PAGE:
Besides this, Dr Shome says there are successful surgeries performed for those requiring hand transplants and peripheral nerve surgery. He says, “AI has emerged as the prefect tool for making sure that the interaction of joints and muscles is replicated and modelled well. There are two options in hand surgery namely hand transplant and a prosthetic limb. With the use of AI in such cases, the surgeons can collect precise data on how to restore the hand grasp and wrist control. AI is used to design automated controllers for a variety of neuroprotheseses. This helps greatly in improving the patient’s quality of life after surgery.”
Heart of the matter
In the arena of heart diseases too, significant innovations are taking place. Rheumatic heart disease (RHD) a problem comprising damage to one or more of the heart valve even after an episode of acute rheumatic fever (ARF) is resolved is a condition that needs proper care as the heart and its muscles could be inflamed.
Dr Bipeenchandra Bhamre, cardiac surgeon from Sir Harkisandas Narrottumdas Hospital, Mumbai says, “ Human heart with four valves may weaken due to RHD or become stenotic (area of passage of blood shrinks causing obstruction to blood flow). Valves may become regurgitant (blood flow becomes two directional) or there could be lesions that affect heart functioning. This condition calls for medical interventions.”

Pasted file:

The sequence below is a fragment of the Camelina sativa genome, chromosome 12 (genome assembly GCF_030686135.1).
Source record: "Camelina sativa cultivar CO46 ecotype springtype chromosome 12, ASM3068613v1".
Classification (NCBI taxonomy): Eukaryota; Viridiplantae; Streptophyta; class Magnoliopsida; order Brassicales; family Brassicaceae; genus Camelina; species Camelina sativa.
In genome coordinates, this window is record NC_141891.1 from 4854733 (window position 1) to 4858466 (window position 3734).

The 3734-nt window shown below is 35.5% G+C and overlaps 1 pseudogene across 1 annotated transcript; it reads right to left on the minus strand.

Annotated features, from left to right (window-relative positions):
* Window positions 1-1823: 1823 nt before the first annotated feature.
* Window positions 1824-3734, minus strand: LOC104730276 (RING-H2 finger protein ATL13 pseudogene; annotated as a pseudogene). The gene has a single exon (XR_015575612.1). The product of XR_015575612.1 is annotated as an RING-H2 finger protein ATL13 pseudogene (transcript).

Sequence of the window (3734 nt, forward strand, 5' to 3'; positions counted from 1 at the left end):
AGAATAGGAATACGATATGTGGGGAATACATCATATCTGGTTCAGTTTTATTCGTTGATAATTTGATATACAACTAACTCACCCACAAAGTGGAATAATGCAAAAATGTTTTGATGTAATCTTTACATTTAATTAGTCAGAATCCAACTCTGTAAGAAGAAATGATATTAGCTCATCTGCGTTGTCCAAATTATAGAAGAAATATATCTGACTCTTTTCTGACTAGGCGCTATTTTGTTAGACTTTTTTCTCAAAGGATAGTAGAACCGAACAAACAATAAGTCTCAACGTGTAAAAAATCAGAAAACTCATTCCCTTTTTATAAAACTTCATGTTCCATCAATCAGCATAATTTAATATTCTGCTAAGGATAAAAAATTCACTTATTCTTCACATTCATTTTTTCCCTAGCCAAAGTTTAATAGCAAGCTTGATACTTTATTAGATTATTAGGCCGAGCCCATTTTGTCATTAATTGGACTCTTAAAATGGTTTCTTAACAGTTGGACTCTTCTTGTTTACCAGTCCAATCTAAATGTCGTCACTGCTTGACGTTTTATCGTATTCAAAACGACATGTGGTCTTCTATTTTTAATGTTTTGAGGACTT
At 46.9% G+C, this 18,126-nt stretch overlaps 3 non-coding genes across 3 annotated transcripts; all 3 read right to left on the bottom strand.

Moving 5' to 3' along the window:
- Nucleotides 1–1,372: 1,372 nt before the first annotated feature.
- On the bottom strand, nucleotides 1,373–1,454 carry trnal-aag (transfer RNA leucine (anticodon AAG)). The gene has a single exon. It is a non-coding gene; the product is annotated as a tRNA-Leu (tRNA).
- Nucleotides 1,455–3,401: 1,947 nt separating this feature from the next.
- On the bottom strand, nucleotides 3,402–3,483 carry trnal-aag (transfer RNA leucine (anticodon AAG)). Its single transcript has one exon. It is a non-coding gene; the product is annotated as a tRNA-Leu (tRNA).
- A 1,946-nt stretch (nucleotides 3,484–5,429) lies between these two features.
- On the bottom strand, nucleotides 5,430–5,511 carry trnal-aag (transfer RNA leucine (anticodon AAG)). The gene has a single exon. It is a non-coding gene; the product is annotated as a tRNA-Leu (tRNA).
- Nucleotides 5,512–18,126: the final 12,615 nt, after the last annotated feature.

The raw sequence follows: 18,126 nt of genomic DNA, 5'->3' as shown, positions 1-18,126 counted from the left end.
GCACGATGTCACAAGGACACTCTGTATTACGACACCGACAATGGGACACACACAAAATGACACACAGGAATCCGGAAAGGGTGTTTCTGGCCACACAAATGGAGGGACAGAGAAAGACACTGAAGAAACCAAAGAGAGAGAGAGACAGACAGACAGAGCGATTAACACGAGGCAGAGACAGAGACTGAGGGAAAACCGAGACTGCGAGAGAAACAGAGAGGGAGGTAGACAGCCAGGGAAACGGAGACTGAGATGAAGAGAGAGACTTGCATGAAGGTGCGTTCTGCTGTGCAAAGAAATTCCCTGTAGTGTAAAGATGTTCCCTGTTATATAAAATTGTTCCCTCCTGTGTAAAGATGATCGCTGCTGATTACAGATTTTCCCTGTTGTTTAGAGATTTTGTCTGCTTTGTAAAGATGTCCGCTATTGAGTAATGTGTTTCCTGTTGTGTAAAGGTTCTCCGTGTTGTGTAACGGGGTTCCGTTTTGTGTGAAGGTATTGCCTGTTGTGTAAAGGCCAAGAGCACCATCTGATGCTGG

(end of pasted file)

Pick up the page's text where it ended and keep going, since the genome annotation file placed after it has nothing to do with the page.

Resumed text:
India has about 1.5 lakh heart valve patients that need valve replacement. Considerable advancements are being marked in the arena of cardiac surgeries. About 50,000 operations are performed every year. “About 30 to 40 per cent of the patients diagnosed with rheumatic heart disease will eventually require heart valve repair or replacement.Echocardiography tells you which valve is affected and the severity of the heart valve dysfunction. Surgical options are available for critical valve stenosis, severe valvular regurgitations and for aortic valve replacement too. Tissue valve or Mechanical valve are options one can choose from.”
In order to distinguish when both kind of valves are said to be good, Dr Bhamre says, “One can go with mechanical valves as they are made of a special type of carbon or titanium and other sturdy materials. These are durable and last for decades. However, it is more suited to younger people. And these valves could use anti-clotting drugs for life. Tissue valves are considered an apt choice for elderly people.”